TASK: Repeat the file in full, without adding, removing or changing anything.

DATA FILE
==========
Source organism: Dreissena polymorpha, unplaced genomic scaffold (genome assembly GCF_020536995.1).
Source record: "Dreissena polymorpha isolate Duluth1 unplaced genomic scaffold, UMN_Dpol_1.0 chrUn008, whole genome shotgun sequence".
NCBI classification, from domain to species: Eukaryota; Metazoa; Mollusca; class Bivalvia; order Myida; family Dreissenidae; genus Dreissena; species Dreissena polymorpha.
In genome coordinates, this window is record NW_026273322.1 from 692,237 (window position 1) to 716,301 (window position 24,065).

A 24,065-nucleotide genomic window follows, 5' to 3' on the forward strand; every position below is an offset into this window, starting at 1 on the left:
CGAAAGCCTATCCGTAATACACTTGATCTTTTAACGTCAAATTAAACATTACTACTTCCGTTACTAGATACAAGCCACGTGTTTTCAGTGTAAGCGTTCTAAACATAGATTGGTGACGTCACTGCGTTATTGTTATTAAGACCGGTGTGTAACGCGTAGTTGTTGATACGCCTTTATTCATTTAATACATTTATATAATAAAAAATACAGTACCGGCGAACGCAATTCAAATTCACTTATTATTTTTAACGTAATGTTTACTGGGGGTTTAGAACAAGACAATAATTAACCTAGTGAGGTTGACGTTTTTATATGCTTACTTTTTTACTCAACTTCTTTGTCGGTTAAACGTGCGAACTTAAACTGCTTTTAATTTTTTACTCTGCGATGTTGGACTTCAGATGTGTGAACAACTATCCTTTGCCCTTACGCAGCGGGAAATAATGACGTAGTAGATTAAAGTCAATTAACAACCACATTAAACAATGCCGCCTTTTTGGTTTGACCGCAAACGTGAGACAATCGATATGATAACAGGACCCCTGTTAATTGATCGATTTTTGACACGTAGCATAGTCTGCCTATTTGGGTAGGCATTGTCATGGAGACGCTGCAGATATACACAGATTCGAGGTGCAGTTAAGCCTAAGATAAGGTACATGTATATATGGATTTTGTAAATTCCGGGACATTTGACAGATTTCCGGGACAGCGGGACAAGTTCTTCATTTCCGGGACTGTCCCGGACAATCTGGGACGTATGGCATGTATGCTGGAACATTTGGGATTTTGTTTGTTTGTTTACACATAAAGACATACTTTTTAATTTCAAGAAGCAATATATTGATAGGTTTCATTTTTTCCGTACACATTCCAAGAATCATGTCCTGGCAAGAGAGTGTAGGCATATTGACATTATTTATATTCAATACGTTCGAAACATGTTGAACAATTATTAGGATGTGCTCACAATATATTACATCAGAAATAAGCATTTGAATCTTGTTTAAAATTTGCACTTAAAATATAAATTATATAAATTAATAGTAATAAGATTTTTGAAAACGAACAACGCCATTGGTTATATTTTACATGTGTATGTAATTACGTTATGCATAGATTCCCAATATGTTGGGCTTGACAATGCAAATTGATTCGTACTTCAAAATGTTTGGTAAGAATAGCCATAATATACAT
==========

Source organism: Dreissena polymorpha, unplaced genomic scaffold (genome assembly GCF_020536995.1).
Source record: "Dreissena polymorpha isolate Duluth1 unplaced genomic scaffold, UMN_Dpol_1.0 chrUn008, whole genome shotgun sequence".
NCBI classification, from domain to species: Eukaryota; Metazoa; Mollusca; class Bivalvia; order Myida; family Dreissenidae; genus Dreissena; species Dreissena polymorpha.
In genome coordinates, this window is record NW_026273322.1 from 692,237 (window position 1) to 716,301 (window position 24,065).

A 24,065-nucleotide genomic window follows, 5' to 3' on the forward strand; every position below is an offset into this window, starting at 1 on the left:
CGAAAGCCTATCCGTAATACACTTGATCTTTTAACGTCAAATTAAACATTACTACTTCCGTTACTAGATACAAGCCACGTGTTTTCAGTGTAAGCGTTCTAAACATAGATTGGTGACGTCACTGCGTTATTGTTATTAAGACCGGTGTGTAACGCGTAGTTGTTGATACGCCTTTATTCATTTAATACATTTATATAATAAAAAATACAGTACCGGCGAACGCAATTCAAATTCACTTATTATTTTTAACGTAATGTTTACTGGGGGTTTAGAACAAGACAATAATTAACCTAGTGAGGTTGACGTTTTTATATGCTTACTTTTTTACTCAACTTCTTTGTCGGTTAAACGTGCGAACTTAAACTGCTTTTAATTTTTTACTCTGCGATGTTGGACTTCAGATGTGTGAACAACTATCCTTTGCCCTTACGCAGCGGGAAATAATGACGTAGTAGATTAAAGTCAATTAACAACCACATTAAACAATGCCGCCTTTTTGGTTTGACCGCAAACGTGAGACAATCGATATGATAACAGGACCCCTGTTAATTGATCGATTTTTGACACGTAGCATAGTCTGCCTATTTGGGTAGGCATTGTCATGGAGACGCTGCAGATATACACAGATTCGAGGTGCAGTTAAGCCTAAGATAAGGTACATGTATATATGGATTTTGTAAATTCCGGGACATTTGACAGATTTCCGGGACAGCGGGACAAGTTCTTCATTTCCGGGACTGTCCCGGACAATCTGGGACGTATGGCATGTATGCTGGAACATTTGGGATTTTGTTTGTTTGTTTACACATAAAGACATACTTTTTAATTTCAAGAAGCAATATATTGATAGGTTTCATTTTTTCCGTACACATTCCAAGAATCATGTCCTGGCAAGAGAGTGTAGGCATATTGACATTATTTATATTCAATACGTTCGAAACATGTTGAACAATTATTAGGATGTGCTCACAATATATTACATCAGAAATAAGCATTTGAATCTTGTTTAAAATTTGCACTTAAAATATAAATTATATAAATTAATAGTAATAAGATTTTTGAAAACGAACAACGCCATTGGTTATATTTTACATGTGTATGTAATTACGTTATGCATAGATTCCCAATATGTTGGGCTTGACAATGCAAATTGATTCGTACTTCAAAATGTTTGGTAAGAATAGCCATAATATACAT